One of the most pernicious homeless encampments in Washington, D.C., sits under an overpass on 1st Street next to Union Station.
For years now, a cluster of tents, and now a couple of semi-permanent structures, have sheltered under H Street and beside the massive stone wall that supports Washington’s 1908 neoclassical masterpiece of a train station. In a city rightly acclaimed for its broad avenues and spacious urban plan, this little ditch of a street feels cramped. And with the tents and the constant presence of shuffling, obviously unwell and often deeply intoxicated people around the train station, it feels menacing, too. My work sometimes takes me down 1st Street at night on the quickest path to reach the television studios just beyond the bridge. I wouldn’t say that I am afraid when I go, but I sure keep my eyes open. And it’s certainly not a place I would let my sons go for a stroll.
There, less than a mile from the Capitol and inside one of the highest-rent commercial districts in the city, sits this little clot of human misery. It is not very different from the other nylon shanty towns around Washington. At the one on 3rd Street under Interstate 695, just a stone’s throw from a new Whole Foods and luxury high rise apartments and hotels, street people have erected a privacy wall to protect them from the constant noise of one of the city’s busiest onramps. As the motors of luxury SUVs and Amazon trucks whine and roar to climb onto the gleaming, eight-lane freeway that slices through the capital city, they move past the kind of wretched squalor that should offend the conscience and decency of any American.
There, like the trench of despair by Union Station, the city has placed what were supposed to be temporary toilets, but now stand month after month and year after year. Some of these Skid Rows have been gathering spots for people living on the streets for decades, but during the coronavirus pandemic, the city moved to provide more services outdoors while shelters were shuttered and jails were turning away perpetrators of minor crimes. The city and the National Park Service have taken some steps to reclaim some public spaces since the peak of the pandemic and the resumption of full social services, but the number and size of these clusters is greater than the already significant scale before COVID-19.
Every grownup knows why the problem is so hard to solve. Drug addiction and mental illness make tent-city residents unable or unwilling to get into the public resource pipeline or to take advantage of private charity. Many who do go into the temporary housing and treatment options available repeatedly fail to find a foothold in society and slide back into sleeping on the streets. Not only do jails and police not want to deal with enforcing vagrancy laws only to see the same people out in the same places a day later, the prevailing thinking among homeless advocates in Washington and other cities is to care for those individuals where they are—providing toilets, showers, safe drug paraphernalia, etc. These camps represent the uneasy truce between the street people and official Washington. Cops will roust you if you set up camp on the National Mall or a residential street, but turn a blind eye if you are under the railroad tracks or by the entrance to a tunnel.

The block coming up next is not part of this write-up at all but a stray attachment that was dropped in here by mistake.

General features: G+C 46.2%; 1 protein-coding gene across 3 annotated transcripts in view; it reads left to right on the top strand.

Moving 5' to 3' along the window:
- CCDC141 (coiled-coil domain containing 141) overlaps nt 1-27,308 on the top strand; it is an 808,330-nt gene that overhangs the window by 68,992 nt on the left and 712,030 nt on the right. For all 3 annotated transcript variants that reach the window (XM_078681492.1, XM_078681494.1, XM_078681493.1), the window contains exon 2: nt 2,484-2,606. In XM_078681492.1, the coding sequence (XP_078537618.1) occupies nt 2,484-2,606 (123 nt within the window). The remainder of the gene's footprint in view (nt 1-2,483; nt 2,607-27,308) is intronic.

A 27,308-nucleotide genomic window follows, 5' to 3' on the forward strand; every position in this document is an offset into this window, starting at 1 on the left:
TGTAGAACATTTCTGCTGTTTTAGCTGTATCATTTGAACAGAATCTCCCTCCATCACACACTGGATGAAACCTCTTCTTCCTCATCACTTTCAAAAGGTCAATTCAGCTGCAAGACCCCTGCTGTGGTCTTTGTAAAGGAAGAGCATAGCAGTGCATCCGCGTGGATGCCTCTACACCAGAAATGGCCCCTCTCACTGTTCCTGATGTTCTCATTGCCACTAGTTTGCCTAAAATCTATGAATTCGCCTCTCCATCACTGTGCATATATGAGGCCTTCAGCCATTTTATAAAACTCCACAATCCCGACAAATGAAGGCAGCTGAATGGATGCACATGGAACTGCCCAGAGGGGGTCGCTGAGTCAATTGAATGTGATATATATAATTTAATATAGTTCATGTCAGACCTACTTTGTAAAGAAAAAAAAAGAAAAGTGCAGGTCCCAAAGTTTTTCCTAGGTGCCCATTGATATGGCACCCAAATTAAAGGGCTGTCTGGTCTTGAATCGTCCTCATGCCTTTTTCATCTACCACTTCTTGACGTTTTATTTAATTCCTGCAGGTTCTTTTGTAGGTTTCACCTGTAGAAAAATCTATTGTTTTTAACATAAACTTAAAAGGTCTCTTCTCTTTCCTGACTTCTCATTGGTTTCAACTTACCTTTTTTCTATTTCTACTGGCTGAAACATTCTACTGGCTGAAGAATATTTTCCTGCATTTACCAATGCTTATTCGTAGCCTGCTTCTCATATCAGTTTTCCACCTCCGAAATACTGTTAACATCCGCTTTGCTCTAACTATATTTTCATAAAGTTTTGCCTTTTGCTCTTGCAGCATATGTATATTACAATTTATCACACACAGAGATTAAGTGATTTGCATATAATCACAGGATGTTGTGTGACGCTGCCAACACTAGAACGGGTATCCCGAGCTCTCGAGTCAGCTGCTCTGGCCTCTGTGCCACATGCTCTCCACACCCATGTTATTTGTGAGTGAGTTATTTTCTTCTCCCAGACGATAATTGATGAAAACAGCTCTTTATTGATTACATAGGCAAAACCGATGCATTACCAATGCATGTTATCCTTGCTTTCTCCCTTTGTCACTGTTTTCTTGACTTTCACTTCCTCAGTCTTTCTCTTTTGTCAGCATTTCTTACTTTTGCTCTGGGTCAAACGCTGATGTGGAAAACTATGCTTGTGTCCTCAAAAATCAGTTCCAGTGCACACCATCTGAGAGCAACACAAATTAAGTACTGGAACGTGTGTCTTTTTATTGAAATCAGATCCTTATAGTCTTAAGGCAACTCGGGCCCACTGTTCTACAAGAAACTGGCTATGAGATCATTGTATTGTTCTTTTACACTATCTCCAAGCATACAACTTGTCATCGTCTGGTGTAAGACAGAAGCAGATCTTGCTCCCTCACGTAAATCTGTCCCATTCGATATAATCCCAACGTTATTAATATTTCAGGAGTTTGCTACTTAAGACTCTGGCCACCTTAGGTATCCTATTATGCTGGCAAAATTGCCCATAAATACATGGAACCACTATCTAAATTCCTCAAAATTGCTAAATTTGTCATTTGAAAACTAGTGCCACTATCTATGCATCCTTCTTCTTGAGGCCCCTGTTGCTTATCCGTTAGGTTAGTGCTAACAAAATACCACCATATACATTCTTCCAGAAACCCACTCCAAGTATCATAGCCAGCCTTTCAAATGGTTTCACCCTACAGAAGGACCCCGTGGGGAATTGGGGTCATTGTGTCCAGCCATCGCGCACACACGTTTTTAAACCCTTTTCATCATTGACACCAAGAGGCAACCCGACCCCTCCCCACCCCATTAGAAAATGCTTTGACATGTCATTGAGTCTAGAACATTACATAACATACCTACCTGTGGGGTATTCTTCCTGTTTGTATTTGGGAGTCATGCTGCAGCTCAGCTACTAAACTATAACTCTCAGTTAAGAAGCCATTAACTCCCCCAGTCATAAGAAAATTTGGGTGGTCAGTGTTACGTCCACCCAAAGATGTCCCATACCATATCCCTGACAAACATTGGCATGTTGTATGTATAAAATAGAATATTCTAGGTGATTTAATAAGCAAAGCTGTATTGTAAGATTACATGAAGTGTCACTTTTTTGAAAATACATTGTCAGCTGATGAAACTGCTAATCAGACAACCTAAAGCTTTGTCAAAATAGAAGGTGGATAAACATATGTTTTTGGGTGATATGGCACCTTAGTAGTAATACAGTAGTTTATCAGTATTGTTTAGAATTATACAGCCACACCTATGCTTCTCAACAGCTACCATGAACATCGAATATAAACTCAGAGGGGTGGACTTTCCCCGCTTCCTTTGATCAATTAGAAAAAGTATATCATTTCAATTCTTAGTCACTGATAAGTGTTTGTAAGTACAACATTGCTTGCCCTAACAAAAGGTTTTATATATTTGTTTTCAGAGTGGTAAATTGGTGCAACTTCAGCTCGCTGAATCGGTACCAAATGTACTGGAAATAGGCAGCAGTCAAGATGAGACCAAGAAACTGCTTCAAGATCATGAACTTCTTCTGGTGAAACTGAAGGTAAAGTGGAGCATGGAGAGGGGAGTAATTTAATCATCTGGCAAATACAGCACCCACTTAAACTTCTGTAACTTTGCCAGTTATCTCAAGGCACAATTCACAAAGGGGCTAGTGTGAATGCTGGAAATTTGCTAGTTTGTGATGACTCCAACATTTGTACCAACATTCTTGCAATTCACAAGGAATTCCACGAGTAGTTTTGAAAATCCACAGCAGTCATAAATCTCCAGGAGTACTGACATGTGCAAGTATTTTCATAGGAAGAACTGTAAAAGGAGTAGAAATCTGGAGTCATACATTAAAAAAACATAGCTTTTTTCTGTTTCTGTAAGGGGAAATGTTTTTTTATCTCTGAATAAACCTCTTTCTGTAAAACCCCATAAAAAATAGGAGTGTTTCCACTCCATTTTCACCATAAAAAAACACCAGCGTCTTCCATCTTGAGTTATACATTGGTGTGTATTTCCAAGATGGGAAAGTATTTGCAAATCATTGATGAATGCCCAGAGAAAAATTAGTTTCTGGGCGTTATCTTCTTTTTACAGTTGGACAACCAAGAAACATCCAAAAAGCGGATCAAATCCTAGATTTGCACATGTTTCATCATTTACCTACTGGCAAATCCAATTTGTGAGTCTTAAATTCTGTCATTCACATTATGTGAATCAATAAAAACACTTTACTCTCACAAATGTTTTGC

It’s a morally complex situation, to say the least. The individuals on the streets do not have the right to occupy common spaces meant for everyone, and these camps breed disease and provide havens for crimes far beyond shooting up drugs. But what should a compassionate society do about people who are unable to care for themselves? We can’t keep them in prison for vagrancy forever, and our mental health system is a shattered shambles that couldn’t provide beds for them all even if prosecutors and courts were more inclined to seek involuntary commitments. Groups helping homeless families with children have great success stories, but for the single, mostly male individuals who make up the majority of those living on the streets, the statistics are grim. What kind of national or even citywide policies would best address the problem in a systematic way? So far, we’ve utterly failed.
One of the buildings that form the little canyon where these shattered men reside on 1st Street is home to two groups that play significant roles in how America approaches homelessness: The American Psychological Association and the National Association of Social Workers are both in the sprawling, 12-story building at the corner of 1st Street and G Street. To go in or out of the building, one would have to walk around the wretched places where people have been squatting for years. Organizations devoted to the professions that deal with mental illness and individuals in crisis coexist with this powerful evidence of failure of the systematic approach that most of us would prefer. The problem has, literally, arrived at their doorstep.
I am sure it pains social workers and psychologists to see the misery outside their offices, but that misery is also proof of the ways in which systematic and institutional thinking is unequal to the plight of individual humans. We cannot ever entirely banish homelessness because we cannot banish human nature. Even in systems with carefully crafted, well-funded systems to help those in need, some people will defeat the best intentions of everyone involved.
America is very much in need of stronger institutions—from Congress, to schools, to faith groups, to companies, and on and on—in the hopes that those places will produce better policies and systems. But we also want strong institutions to produce more virtuous people who can fill in the places where even the best policies and systems cannot reach. Systematic thinking is necessary, but we have to remind ourselves that it also makes it harder to see individuals and the debt of love we owe each other.